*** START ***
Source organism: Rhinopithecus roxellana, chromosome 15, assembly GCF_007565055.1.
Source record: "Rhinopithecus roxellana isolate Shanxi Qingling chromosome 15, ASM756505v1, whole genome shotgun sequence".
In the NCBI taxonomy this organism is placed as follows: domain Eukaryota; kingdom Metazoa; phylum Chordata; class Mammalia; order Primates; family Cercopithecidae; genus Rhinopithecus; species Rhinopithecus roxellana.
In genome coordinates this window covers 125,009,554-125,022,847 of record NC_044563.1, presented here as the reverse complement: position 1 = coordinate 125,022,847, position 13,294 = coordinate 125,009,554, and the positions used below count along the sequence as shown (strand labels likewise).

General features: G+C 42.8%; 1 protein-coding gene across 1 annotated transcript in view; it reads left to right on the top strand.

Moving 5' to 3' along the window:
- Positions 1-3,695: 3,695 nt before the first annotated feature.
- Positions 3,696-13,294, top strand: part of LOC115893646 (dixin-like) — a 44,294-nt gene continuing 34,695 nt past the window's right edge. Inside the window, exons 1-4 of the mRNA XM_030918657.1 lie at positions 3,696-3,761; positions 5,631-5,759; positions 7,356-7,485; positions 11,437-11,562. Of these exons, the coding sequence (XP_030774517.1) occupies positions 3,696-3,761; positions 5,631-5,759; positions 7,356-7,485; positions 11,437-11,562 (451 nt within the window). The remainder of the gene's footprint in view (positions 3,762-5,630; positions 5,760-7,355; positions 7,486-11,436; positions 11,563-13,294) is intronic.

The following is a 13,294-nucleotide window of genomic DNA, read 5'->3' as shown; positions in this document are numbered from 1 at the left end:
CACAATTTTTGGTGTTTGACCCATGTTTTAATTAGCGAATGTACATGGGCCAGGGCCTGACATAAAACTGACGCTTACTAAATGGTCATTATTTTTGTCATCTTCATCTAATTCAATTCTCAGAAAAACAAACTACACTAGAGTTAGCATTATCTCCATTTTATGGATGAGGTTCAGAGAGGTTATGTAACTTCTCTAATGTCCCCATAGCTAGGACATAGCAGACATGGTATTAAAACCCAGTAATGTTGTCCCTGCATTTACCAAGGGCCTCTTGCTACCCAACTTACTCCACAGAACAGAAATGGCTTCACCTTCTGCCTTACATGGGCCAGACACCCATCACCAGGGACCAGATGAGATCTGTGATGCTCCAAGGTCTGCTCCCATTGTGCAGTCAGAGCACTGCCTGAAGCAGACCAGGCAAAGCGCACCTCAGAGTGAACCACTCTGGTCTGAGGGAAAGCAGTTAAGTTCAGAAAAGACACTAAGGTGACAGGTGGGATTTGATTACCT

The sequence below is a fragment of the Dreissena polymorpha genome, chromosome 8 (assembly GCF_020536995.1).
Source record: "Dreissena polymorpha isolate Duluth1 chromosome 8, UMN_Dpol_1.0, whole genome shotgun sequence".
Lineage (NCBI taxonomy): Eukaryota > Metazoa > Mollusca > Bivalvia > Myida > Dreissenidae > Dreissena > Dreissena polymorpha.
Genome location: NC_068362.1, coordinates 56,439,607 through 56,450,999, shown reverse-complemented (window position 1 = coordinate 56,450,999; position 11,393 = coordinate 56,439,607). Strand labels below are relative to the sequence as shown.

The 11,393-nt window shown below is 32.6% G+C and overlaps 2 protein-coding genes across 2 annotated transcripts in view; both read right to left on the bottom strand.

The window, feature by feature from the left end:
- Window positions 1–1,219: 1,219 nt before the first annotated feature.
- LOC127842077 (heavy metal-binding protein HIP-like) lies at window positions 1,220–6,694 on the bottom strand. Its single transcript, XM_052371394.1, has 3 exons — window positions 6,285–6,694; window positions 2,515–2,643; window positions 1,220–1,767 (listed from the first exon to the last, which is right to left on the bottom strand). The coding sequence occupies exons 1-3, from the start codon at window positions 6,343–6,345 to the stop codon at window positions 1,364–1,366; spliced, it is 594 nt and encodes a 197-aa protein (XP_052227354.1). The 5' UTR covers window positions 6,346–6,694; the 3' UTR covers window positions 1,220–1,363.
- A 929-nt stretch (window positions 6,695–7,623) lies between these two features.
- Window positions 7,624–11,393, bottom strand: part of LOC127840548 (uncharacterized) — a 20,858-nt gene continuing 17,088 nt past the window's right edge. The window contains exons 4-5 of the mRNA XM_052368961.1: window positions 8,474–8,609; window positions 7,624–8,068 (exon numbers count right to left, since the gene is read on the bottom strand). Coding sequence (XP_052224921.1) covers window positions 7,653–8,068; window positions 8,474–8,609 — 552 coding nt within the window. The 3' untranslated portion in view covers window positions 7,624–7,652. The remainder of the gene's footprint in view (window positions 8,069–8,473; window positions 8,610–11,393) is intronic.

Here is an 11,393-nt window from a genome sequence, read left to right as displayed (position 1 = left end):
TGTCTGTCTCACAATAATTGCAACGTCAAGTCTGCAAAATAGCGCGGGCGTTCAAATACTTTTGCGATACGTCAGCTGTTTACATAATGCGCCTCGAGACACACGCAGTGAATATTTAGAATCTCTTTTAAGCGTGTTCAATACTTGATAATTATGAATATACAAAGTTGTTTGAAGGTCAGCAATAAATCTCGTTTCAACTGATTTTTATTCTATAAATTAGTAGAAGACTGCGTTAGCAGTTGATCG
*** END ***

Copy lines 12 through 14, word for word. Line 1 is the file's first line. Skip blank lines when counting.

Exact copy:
Source record: "Dreissena polymorpha isolate Duluth1 chromosome 8, UMN_Dpol_1.0, whole genome shotgun sequence".
Lineage (NCBI taxonomy): Eukaryota > Metazoa > Mollusca > Bivalvia > Myida > Dreissenidae > Dreissena > Dreissena polymorpha.
Genome location: NC_068362.1, coordinates 56,439,607 through 56,450,999, shown reverse-complemented (window position 1 = coordinate 56,450,999; position 11,393 = coordinate 56,439,607). Strand labels below are relative to the sequence as shown.